Earlier this year I enjoyed reading Russell Shorto’s book Amsterdam. A history of the world’s most liberal city (2013) about the rich history of the Dutch capital. In a conversation someone pointed me to his book about the early history of New York The island at the center of the world (2004) which I still had not read. In his book about Amsterdam Shorto dedicated a chapter about the impact of Amsterdam on New York (“Seeds of influence”), yet another reason to get hold of his study about the colorful history of the Dutch colony on American soil.

At the moment of writing the digital gallery consists of just fifteen images and the series of municipal bylaws created between 1647 and 1661. The Municipal Archives and the Municipal Library of New York City will soon add more digitized items to this gallery.

An early Dutch record from New York - image NYC Department of Records

The first ordinance issued by Peter Stuyvesant as Director-General of New Amsterdam, May 31, 1647 – NAR, BK 1

The heart of the digital collection is made up of ordinances and regulations. As for now there are four distinct series, the first with original Dutch records between 1647 and 1661, the second for a manuscript with translations of Dutch records (1647-1654), the third with a digitized version of a manuscript by E.B. O’Callaghan from 1868 with ordinances of New Amsterdam (1647-1661), and the fourth a digital version of the first volume of Berthold Fernow’s Records of New Amsterdam (7 volumes, New York, 1897-1898).

The first section gives you an immediate experience of the surviving resources from the Dutch period of New York. Dutch historians will recognize a smooth seventeenth-century hand, and for others this kind of handwriting is vastly different from English handwriting of the same period. The manuscript with translations of the register shown in the first section might be the work of Cornelius van Westbrook or Edmund Bailey O’Callaghan. The third section gives a manuscript by O’Callaghan with his translation of the same register. In the last section Fernow took over O’Callaghan’s translation of the first register. The digital version shows only the translation of the same register (up to page 49).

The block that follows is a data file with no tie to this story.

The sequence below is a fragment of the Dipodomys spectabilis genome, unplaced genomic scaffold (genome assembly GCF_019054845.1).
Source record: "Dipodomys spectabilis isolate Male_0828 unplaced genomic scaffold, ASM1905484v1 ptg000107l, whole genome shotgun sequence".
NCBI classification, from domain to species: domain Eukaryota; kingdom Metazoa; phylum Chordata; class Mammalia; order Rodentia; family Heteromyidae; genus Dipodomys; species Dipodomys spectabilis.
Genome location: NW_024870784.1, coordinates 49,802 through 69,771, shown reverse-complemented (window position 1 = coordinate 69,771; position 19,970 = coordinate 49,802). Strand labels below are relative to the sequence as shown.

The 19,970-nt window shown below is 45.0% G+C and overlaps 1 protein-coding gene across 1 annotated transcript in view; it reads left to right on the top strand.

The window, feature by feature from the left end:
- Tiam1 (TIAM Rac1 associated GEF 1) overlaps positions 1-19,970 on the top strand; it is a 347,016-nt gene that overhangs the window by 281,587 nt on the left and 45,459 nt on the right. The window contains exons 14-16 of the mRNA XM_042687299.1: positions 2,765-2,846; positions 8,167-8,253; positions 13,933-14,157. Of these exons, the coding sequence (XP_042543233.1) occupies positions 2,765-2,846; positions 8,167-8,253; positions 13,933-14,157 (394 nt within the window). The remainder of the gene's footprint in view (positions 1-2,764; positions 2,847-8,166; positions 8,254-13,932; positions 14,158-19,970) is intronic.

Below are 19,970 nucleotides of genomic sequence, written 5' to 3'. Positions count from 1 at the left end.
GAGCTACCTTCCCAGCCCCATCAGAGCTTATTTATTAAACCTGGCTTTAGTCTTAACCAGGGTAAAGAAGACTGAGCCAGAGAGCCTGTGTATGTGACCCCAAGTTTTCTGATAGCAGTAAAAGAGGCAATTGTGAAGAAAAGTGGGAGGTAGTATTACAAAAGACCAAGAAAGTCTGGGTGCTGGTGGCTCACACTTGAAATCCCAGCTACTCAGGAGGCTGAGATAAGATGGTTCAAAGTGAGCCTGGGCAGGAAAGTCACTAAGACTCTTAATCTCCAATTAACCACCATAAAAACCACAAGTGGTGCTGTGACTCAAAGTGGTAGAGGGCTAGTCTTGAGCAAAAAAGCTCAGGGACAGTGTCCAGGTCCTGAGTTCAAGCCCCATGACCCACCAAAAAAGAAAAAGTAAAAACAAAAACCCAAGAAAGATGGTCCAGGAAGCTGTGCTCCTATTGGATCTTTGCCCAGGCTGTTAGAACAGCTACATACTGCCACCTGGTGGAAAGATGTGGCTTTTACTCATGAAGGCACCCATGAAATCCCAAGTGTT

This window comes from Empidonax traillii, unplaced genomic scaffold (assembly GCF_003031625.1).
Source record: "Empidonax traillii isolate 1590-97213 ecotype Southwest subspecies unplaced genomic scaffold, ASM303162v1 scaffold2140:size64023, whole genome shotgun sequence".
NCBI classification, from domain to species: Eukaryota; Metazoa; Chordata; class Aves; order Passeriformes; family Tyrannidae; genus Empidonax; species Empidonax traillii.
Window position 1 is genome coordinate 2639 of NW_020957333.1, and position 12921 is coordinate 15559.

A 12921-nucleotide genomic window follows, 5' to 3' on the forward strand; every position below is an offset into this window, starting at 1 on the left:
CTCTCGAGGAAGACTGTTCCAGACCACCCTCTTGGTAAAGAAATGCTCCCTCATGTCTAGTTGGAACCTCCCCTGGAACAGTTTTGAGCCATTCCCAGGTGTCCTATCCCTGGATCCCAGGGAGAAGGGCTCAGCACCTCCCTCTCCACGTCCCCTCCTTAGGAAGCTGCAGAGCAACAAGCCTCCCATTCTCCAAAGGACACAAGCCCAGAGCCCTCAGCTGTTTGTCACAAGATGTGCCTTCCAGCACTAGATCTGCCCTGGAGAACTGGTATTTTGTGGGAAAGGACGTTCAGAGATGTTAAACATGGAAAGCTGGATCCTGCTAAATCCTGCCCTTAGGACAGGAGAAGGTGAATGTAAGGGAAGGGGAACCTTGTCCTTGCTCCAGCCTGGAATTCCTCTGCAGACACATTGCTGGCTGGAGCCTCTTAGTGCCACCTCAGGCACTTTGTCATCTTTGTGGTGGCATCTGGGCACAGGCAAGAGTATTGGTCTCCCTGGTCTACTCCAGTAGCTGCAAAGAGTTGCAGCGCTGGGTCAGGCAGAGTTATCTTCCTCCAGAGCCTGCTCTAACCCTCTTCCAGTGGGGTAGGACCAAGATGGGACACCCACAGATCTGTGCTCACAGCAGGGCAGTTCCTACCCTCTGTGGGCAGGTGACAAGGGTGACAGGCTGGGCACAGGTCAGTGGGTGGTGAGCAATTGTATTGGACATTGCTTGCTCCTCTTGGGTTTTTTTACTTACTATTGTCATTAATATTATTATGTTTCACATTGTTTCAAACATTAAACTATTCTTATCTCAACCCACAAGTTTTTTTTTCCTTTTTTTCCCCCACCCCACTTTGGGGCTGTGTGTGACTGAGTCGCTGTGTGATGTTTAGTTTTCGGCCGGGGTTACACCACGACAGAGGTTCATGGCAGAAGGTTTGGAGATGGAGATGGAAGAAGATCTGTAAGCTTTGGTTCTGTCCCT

The register has been used to create a portrait of Stuyvesant, busy regulating daily life, in particular formulating policies ensuring the common good and adjusting affairs. The general impression is that of working out policies instead of working to ensure justice. Nevertheless I saw also an undated prayer for opening council meetings. If you would look in more detail you would for instance notice the ruling urging to pay Indians correctly for their work (September 28, 1648) and the order on the conveyance of real estate in courts convened by the Director-General (February 7, 1650). This raises the general question of ordinances concerning private law, other laws, the borders of jurisdiction and the functioning of courts.

The first register is given an honoured place, but somehow I had expected more. It is nice to see the different stages from transcripts to translation, and it shows Charles Gehring and all working in his trail were not the first to deal with the records of the Dutch colonial period of New York and surrounding settlements and areas. Those dealing with Dutch palaeography would certainly welcome here a transcription of at least a part of this hallowed register. Let’s say it without hesitation, this digital gallery is really a showcase, if not for its content, then surely for using in its web address proudly the new domain .nyc, anyway shorter than the .amsterdam domain.

Eager for more

Logo New Netherland Institute

Russell Shorto’s book appeared eleven years ago and it has become a classic work, even to the degree that its references remain unchanged in later impressions. For the latest scholarship about colonial New York and the New Netherland period you can turn to the only website Shorto refers to, the New Netherland Project, nowadays called the New Netherland Institute (NNI). This institute maintains a bibliography, and it has created an impressive digital library with both older publications and editions, and also digital versions of its own publications. In 2010 the New Netherland Research Center opened in the same building in Albany, NY, where the New York State Archives and the New York State Library are housed, too.

The logical question to ask here is what we can find here concerning legal history. Property law is written large for example in the three volumes of the Register of the Provincial Secretary (1638-1660). Here, too, is the luxury of a digitized version of the first attempts at translation, Gehring’s modern translation and digitized images of the register itself. Three volumes have been edited with the Council Minutes for the period 1638-1656, a primary source for the executive, legislative, and judicial proceedings of the Director General and Council of New Netherland. The sixteenth volume in the publication series gives us Laws and Writs of Appeal (part I, 1647-1663). The second part of volume 16 contains translations of court minutes from Fort Orange (1652-1660). Again property law is the subject of the translated Land Papers (1630-1664). Fort Orange became eventually Albany. There are minutes of the court of Albany from 1668 to 1685, now kept at the Albany County Hall of Records. The list grows really long! The Van Rensselaer Manor comes into view, too, as are the New Netherland Papers of Hans Bontemantel, a director of the Amsterdam Chamber of the Dutch West Indies Company. Dutch colonial history elsewhere is also present, in the Curaçao Papers (1640-1665) (volume 17), here with a transcription, translation and images .